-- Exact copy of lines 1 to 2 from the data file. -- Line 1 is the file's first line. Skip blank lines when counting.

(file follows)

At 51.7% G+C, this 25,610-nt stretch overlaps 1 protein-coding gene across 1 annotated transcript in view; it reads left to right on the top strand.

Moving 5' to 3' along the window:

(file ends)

At 51.7% G+C, this 25,610-nt stretch overlaps 1 protein-coding gene across 1 annotated transcript in view; it reads left to right on the top strand.

Moving 5' to 3' along the window: